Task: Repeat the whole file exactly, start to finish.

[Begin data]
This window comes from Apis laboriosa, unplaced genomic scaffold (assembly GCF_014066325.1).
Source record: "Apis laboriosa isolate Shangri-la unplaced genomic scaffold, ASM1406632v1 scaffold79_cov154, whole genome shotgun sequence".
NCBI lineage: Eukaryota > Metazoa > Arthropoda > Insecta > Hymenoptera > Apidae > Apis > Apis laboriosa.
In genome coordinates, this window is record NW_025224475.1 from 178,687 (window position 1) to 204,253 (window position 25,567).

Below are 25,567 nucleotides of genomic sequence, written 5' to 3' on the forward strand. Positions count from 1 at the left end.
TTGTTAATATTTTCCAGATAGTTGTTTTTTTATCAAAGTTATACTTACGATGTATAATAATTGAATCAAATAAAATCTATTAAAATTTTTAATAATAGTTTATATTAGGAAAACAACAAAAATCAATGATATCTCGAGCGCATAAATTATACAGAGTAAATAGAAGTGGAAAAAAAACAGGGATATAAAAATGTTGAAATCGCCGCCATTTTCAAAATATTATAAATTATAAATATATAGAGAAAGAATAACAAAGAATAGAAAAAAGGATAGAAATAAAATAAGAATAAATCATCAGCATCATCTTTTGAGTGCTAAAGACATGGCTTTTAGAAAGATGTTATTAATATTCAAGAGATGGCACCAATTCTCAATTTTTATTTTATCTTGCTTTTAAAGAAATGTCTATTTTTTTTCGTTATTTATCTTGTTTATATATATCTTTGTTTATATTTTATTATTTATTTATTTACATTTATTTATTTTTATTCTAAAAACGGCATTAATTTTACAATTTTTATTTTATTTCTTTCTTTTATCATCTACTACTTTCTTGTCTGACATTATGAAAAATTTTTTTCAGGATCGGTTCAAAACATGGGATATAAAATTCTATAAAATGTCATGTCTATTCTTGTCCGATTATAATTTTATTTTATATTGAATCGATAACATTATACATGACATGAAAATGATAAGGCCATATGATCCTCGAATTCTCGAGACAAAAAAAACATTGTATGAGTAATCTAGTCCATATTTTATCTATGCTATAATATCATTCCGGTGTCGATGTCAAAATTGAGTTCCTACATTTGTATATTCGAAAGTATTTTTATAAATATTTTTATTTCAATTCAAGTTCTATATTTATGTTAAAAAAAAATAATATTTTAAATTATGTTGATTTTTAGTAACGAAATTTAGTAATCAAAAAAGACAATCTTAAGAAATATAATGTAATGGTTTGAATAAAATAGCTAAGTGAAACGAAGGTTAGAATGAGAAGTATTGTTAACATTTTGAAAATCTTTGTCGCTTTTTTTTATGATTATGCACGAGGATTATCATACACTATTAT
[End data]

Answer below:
This window comes from Apis laboriosa, unplaced genomic scaffold (assembly GCF_014066325.1).
Source record: "Apis laboriosa isolate Shangri-la unplaced genomic scaffold, ASM1406632v1 scaffold79_cov154, whole genome shotgun sequence".
NCBI lineage: Eukaryota > Metazoa > Arthropoda > Insecta > Hymenoptera > Apidae > Apis > Apis laboriosa.
In genome coordinates, this window is record NW_025224475.1 from 178,687 (window position 1) to 204,253 (window position 25,567).

Below are 25,567 nucleotides of genomic sequence, written 5' to 3' on the forward strand. Positions count from 1 at the left end.
TTGTTAATATTTTCCAGATAGTTGTTTTTTTATCAAAGTTATACTTACGATGTATAATAATTGAATCAAATAAAATCTATTAAAATTTTTAATAATAGTTTATATTAGGAAAACAACAAAAATCAATGATATCTCGAGCGCATAAATTATACAGAGTAAATAGAAGTGGAAAAAAAACAGGGATATAAAAATGTTGAAATCGCCGCCATTTTCAAAATATTATAAATTATAAATATATAGAGAAAGAATAACAAAGAATAGAAAAAAGGATAGAAATAAAATAAGAATAAATCATCAGCATCATCTTTTGAGTGCTAAAGACATGGCTTTTAGAAAGATGTTATTAATATTCAAGAGATGGCACCAATTCTCAATTTTTATTTTATCTTGCTTTTAAAGAAATGTCTATTTTTTTTCGTTATTTATCTTGTTTATATATATCTTTGTTTATATTTTATTATTTATTTATTTACATTTATTTATTTTTATTCTAAAAACGGCATTAATTTTACAATTTTTATTTTATTTCTTTCTTTTATCATCTACTACTTTCTTGTCTGACATTATGAAAAATTTTTTTCAGGATCGGTTCAAAACATGGGATATAAAATTCTATAAAATGTCATGTCTATTCTTGTCCGATTATAATTTTATTTTATATTGAATCGATAACATTATACATGACATGAAAATGATAAGGCCATATGATCCTCGAATTCTCGAGACAAAAAAAACATTGTATGAGTAATCTAGTCCATATTTTATCTATGCTATAATATCATTCCGGTGTCGATGTCAAAATTGAGTTCCTACATTTGTATATTCGAAAGTATTTTTATAAATATTTTTATTTCAATTCAAGTTCTATATTTATGTTAAAAAAAAATAATATTTTAAATTATGTTGATTTTTAGTAACGAAATTTAGTAATCAAAAAAGACAATCTTAAGAAATATAATGTAATGGTTTGAATAAAATAGCTAAGTGAAACGAAGGTTAGAATGAGAAGTATTGTTAACATTTTGAAAATCTTTGTCGCTTTTTTTTATGATTATGCACGAGGATTATCATACACTATTAT